De Houwer, A. (2015). Harmonious bilingual development: Young families’ well-being in language contact situations. International Journal of Bilingualism, 19(2), 169–184.

Gardner-Neblett, N., & Iruka, I. U. (2015). Oral narrative skills: Explaining the language-emergent literacy link by race/ethnicity and SES. Developmental Psychology, 51(7), 889–904.

Golinkoff, R. M., Hoff, E., Rowe, M. L., Tamis‐LeMonda, C. S., & Hirsh‐Pasek, K. (2019). Language Matters: Denying the Existence of the 30‐Million‐Word Gap Has Serious Consequences. Child Development, 90(3), 985–992.

Gros-Louis, J., West, M. J., & King, A. P. (2014). Maternal Responsiveness and the Development of Directed Vocalizing in Social Interactions. Infancy, 19(4), 385–408.

Hart, B., & Risley, T. R. (1995). Meaningful differences in the everyday experience of young American children. Baltimore, MD: Paul H Brookes.

Hirsh-Pasek, K., Adamson, L. B., Bakeman, R., Owen, M. T., Golinkoff, R. M., Pace, A., Yust, P. K. S., & Suma, K. (2015). The Contribution of Early Communication Quality to Low-Income Children’s Language Success. Psychological Science, 26(7), 1071–1083.

Hoff, E. (2018). Bilingual Development in Children of Immigrant Families. Child Development Perspectives, 12(2), 80–86.

McGillion, M. L., Herbert, J. S., Pine, J. M., Keren-Portnoy, T., Vihman, M. M., & Matthews, D. E. (2013). Supporting Early Vocabulary Development: What Sort of Responsiveness Matters? IEEE Transactions on Autonomous Mental Development, 5(3), 240–248.

Rowe, M. L. (2012). A Longitudinal Investigation of the Role of Quantity and Quality of Child-Directed Speech in Vocabulary Development. Child Development, 83(5), 1762–1774.

Rowe, M. L., Leech, K. A., & Cabrera, N. (2017). Going Beyond Input Quantity: Wh -Questions Matter for Toddlers’ Language and Cognitive Development. Cognitive Science, 41, 162–179.

Rowe, M. L., & Snow, C. E. (2020). Analyzing input quality along three dimensions: Interactive, linguistic, and conceptual. Journal of Child Language, 47(1), 5–21.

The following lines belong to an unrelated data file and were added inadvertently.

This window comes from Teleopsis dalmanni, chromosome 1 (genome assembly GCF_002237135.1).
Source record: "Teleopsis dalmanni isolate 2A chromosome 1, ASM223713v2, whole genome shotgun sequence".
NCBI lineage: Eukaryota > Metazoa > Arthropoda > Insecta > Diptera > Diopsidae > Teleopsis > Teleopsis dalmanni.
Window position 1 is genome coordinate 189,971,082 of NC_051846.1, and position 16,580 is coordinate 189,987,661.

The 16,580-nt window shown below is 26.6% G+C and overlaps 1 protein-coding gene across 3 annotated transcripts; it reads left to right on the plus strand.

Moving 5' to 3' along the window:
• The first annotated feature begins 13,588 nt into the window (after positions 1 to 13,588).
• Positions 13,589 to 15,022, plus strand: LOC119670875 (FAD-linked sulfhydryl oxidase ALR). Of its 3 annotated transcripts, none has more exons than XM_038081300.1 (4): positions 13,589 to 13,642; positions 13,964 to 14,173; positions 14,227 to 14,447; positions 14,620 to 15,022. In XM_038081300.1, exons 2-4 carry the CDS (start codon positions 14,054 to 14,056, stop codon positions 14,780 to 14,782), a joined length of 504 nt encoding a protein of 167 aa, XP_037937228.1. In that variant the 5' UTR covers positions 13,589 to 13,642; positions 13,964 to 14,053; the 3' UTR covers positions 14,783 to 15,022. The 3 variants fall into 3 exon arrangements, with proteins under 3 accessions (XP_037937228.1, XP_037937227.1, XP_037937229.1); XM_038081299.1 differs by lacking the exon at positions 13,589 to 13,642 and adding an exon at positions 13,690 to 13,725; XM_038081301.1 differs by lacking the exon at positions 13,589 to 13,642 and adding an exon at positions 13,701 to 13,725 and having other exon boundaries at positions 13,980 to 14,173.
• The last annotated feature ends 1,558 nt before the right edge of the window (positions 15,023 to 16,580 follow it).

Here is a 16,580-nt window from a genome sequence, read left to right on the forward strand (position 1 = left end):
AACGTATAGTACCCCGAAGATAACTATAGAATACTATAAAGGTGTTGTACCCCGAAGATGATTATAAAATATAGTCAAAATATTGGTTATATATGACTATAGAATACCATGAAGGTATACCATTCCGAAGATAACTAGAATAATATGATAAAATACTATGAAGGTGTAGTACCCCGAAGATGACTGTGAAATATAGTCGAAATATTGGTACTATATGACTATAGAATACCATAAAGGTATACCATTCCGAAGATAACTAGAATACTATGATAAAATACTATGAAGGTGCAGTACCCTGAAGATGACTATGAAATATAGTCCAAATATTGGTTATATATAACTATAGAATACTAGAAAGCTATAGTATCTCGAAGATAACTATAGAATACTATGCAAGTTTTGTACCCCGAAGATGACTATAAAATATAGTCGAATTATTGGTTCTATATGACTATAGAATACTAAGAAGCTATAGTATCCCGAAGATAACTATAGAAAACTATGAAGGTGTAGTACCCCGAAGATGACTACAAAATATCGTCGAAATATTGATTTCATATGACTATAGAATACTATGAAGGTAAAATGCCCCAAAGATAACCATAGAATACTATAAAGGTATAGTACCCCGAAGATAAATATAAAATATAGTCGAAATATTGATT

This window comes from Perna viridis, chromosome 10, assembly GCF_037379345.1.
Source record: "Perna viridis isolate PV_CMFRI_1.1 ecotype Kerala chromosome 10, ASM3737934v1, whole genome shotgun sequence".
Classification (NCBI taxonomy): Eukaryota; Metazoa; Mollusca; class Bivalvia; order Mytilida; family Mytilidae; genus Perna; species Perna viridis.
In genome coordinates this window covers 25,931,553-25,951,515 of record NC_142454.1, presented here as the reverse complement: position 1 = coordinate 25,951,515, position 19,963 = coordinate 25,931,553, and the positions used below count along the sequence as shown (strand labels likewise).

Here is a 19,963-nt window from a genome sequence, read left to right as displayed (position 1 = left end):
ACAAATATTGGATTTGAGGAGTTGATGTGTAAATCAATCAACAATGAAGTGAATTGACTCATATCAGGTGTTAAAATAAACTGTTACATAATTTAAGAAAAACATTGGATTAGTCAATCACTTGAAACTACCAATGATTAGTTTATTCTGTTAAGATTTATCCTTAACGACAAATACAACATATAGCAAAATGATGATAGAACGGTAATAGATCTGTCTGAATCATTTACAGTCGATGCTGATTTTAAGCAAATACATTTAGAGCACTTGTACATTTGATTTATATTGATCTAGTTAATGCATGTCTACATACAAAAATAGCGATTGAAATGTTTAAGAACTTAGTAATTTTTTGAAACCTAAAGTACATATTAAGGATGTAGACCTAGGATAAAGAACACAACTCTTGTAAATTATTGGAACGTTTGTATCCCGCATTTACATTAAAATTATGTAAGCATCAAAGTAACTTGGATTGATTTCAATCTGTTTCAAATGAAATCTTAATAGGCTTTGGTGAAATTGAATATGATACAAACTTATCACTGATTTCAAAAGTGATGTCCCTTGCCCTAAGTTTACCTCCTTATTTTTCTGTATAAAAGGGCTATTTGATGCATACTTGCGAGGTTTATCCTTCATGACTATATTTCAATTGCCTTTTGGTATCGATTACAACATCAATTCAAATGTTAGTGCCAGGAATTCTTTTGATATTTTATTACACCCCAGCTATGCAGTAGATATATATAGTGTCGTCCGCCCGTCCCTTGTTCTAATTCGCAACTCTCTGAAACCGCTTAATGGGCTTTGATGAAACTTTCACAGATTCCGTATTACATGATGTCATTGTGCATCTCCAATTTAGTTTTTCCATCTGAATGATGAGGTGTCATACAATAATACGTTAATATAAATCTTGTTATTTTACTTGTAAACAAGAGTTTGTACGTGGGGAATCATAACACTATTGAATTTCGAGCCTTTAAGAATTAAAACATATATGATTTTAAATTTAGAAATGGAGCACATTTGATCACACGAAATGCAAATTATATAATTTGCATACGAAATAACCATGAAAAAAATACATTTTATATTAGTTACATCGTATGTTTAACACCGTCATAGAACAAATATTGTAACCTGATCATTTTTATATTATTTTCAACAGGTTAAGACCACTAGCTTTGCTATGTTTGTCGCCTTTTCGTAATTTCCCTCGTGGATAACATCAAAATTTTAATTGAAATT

Shonkoff, J. P., & Bales, S. N. (2011). Science Does Not Speak for Itself: Translating Child Development Research for the Public and Its Policymakers: Translating Research for Policymakers. Child Development, 82(1), 17–32.

Sperry, D. E., Sperry, L. L., & Miller, P. J. (2019). Reexamining the Verbal Environments of Children From Different Socioeconomic Backgrounds. Child Development, 90(4), 1303–1318.

Tamis-LeMonda, C. S., Bornstein, M. H., & Baumwell, L. (2001). Maternal Responsiveness and Children’s Achievement of Language Milestones. Child Development, 72(3), 748–767.

About the Author

Yu (Tina) Chen, PhD

Yu (Tina) Chen, PhD

NYU Grossman School of Medicine

Dr. Yu (Tina) Chen is a postdoctoral fellow and part of the PlayReadVIP research team, formerly known as the Video Interaction Project, at the Department of Pediatrics at NYU Grossman School of Medicine. She received her PhD in Human Development from the University of Maryland-College Park. Dr. Chen’s research examines the mechanisms through which early ecological contexts, including home and built environments, impact children’s development and their implications for policy and intervention. She is particularly interested in understanding risk and resilience in families from under-resourced and minoritized backgrounds, as well as the factors that promote healthy developmental trajectories in children from these families.

You May Also Like…

In Memoriam: Thérèse Gouin Décarie

In Memoriam: Thérèse Gouin Décarie

I wish to share the sad news that Professor Thérèse Gouin Décarie (1923-2024) has passed away on April 2nd. Professor Décarie was internationally known for her research on infant development and has been a leader in the establishment of the field of developmental...

Electronic books for Ukrainian children soften the blows of war

Electronic books for Ukrainian children soften the blows of war

by Roberta Michnick Golinkoff, University of Delaware (USA) & Natalia Kucirkova, University of Stavanger (Norway) In 1971, Michael S. Hart digitized the U.S. Declaration of Independence, making it the first e-book in the world. When e-books for children began to...


© 2021 by the author. Except as otherwise noted, the ICIS Baby Blog, including its text and figures, is licensed under a Creative Commons Attribution-ShareAlike 4.0 International License. To view a copy of this license, visit:

Translate »
Share This